First working MovingPandas setup on Databricks

In December, I wrote about GeoPandas on Databricks. Back then, I also tried to get MovingPandas working but without luck. (While GeoPandas can be installed using Databricks’ dbutils.library.installPyPI("geopandas") this PyPI install just didn’t want to work for MovingPandas.)

Now that MovingPandas is available from conda-forge, I gave it another try and … *spoiler alert* … it works!

First of all, conda support on Databricks is in beta. It’s not included in the default runtimes. At the time of writing this post, “6.0 Conda Beta” is the latest runtime with conda:

Once the cluster is up and connected to the notebook, a quick conda list shows the installed packages:

Time to install MovingPandas! I went with a 100% conda-forge installation. This takes a looong time (almost half an hour)!

When the installs are finally done, it get’s serious: time to test the imports!


Now we can put the MovingPandas data structures to good use. But first we need to load some movement data:

Or course, the points in this GeoDataFrame can be plotted. However, the plot isn’t automatically displayed once plot() is called on the GeoDataFrame. Instead, Databricks provides a display() function to display Matplotlib figures:

MovingPandas also uses Matplotlib. Therefore we can use the same approach to plot the TrajectoryCollection that can be created from the GeoDataFrame:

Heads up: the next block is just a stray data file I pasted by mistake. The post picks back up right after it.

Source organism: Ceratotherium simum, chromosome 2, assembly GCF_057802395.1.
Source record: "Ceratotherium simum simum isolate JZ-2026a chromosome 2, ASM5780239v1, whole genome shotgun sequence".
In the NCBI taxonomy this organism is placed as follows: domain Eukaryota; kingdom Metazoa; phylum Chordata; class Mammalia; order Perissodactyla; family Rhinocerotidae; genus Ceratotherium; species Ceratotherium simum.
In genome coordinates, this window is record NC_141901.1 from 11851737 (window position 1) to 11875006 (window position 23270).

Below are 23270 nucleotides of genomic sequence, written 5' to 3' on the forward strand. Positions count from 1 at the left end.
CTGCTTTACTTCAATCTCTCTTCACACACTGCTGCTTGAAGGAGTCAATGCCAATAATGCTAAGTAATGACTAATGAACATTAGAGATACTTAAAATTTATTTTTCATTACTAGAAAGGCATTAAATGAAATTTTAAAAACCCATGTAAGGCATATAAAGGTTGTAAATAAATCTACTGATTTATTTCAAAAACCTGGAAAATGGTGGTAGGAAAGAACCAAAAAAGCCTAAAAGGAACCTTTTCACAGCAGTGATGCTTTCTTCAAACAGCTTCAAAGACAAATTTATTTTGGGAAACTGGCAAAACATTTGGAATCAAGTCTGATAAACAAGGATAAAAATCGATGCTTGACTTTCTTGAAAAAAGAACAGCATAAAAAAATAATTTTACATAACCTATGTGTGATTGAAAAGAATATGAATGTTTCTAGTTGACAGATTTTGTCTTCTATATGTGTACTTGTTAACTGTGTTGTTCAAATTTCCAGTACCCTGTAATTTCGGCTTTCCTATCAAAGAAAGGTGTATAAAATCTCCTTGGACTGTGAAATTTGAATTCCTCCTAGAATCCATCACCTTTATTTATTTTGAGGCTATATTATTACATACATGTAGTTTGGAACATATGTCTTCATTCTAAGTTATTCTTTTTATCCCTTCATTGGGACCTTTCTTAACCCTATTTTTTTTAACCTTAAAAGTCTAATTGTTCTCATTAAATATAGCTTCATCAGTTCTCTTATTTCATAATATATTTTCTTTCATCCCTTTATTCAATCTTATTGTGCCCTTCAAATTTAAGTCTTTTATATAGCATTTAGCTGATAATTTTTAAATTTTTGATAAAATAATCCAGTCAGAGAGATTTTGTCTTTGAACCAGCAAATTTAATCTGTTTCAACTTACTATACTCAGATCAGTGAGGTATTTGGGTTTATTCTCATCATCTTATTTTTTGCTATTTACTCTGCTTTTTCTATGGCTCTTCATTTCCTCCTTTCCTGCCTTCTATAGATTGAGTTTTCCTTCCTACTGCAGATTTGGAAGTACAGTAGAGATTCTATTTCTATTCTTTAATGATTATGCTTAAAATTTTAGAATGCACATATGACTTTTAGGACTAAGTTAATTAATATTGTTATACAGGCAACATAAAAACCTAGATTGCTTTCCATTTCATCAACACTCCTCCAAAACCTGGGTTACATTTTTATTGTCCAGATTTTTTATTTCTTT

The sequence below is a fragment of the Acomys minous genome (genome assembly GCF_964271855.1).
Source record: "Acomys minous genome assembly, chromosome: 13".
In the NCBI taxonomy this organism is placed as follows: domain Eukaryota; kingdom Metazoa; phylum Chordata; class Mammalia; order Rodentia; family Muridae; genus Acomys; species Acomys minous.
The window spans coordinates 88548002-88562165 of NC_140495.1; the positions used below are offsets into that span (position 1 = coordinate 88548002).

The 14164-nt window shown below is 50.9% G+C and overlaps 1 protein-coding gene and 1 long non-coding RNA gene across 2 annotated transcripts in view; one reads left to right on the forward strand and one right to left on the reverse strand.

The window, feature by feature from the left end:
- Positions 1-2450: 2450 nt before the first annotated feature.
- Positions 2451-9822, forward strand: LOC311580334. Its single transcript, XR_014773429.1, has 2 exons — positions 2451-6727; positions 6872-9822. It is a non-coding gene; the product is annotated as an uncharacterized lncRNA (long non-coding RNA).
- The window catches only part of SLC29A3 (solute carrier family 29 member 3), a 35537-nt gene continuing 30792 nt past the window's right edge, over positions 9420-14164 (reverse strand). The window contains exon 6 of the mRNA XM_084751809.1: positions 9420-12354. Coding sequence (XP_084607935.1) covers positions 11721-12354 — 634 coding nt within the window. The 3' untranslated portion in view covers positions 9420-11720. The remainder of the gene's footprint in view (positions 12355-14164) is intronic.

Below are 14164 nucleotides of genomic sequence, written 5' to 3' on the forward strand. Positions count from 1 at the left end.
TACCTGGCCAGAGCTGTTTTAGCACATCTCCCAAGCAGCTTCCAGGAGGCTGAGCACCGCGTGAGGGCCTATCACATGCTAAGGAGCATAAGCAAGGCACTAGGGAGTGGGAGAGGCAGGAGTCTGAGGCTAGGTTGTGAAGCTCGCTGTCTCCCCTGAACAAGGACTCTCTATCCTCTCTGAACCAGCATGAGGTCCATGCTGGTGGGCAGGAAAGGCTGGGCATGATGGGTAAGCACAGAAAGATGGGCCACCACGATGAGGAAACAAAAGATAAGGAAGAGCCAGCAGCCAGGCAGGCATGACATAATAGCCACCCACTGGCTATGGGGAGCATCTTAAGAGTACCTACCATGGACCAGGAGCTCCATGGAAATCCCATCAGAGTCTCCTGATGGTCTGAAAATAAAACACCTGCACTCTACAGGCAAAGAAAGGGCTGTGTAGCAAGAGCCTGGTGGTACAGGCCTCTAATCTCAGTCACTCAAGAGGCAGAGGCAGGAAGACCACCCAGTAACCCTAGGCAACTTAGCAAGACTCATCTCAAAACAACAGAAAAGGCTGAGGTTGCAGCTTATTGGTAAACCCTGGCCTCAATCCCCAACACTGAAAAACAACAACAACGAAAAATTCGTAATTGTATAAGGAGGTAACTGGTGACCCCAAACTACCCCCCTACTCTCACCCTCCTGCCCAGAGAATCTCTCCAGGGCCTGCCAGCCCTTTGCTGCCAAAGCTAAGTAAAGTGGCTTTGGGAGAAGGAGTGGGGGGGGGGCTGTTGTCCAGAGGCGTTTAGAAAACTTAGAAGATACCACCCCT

These Matplotlib plots are nice and quick but they lack interactivity and therefore are of limited use for data exploration.

MovingPandas provides interactive plotting (including base maps) using hvplot. hvplot is based on Bokeh and, luckily, the Databricks documentation tells us that bokeh plots can be exported to html and then displayed using  displayHTML():

Of course, we could achieve all this on MyBinder as well (and much more quickly). However, Databricks gets interesting once we can add (Py)Spark and distributed processing to the mix. For example, “Getting started with PySpark & GeoPandas on Databricks” shows a spatial join function that adds polygon information to a point GeoDataFrame.

A potential use case for MovingPandas would be to speed up flow map computations. The recently added aggregator functionality (currently in master only) first computes clusters of significant trajectory points and then aggregates the trajectories into flows between these clusters. Matching trajectory points to the closest cluster could be a potential use case for distributed computing. Each trajectory (or each point) can be handled independently, only the cluster locations have to be broadcast to all workers.

Flow map (screenshot from MovingPandas tutorial 4_generalization_and_aggregation.ipynb)


  1. Hi ANita,
    Really interesting, this looks very good. But…. how does this compare to PostGIS? I have a very large dataset – well, several – in a complex map involving geology and sediment types. Would Pandas have limitations in handling large datasets, and cartographic generalisation?

    • There will be issues if the datasets don’t fit into memory. Without knowing the specific query requirements, in general, I would expect PostGIS to be faster. However, some queries, particularly relating to time series will be easier to implement in (Geo)Pandas.

  2. Rui said:

    Hi Anita,
    I am facing same trouble you described in Cmd7, but I am using holoviews. Also, I’ve installed bokeh package, but I could not display a plot (in this case, a Sankey Diagram). How did you fix this? I tried to see in Cmd8, but it’s a simple help command! I appreciate if you could share with us.


<span>%d</span> bloggers like this: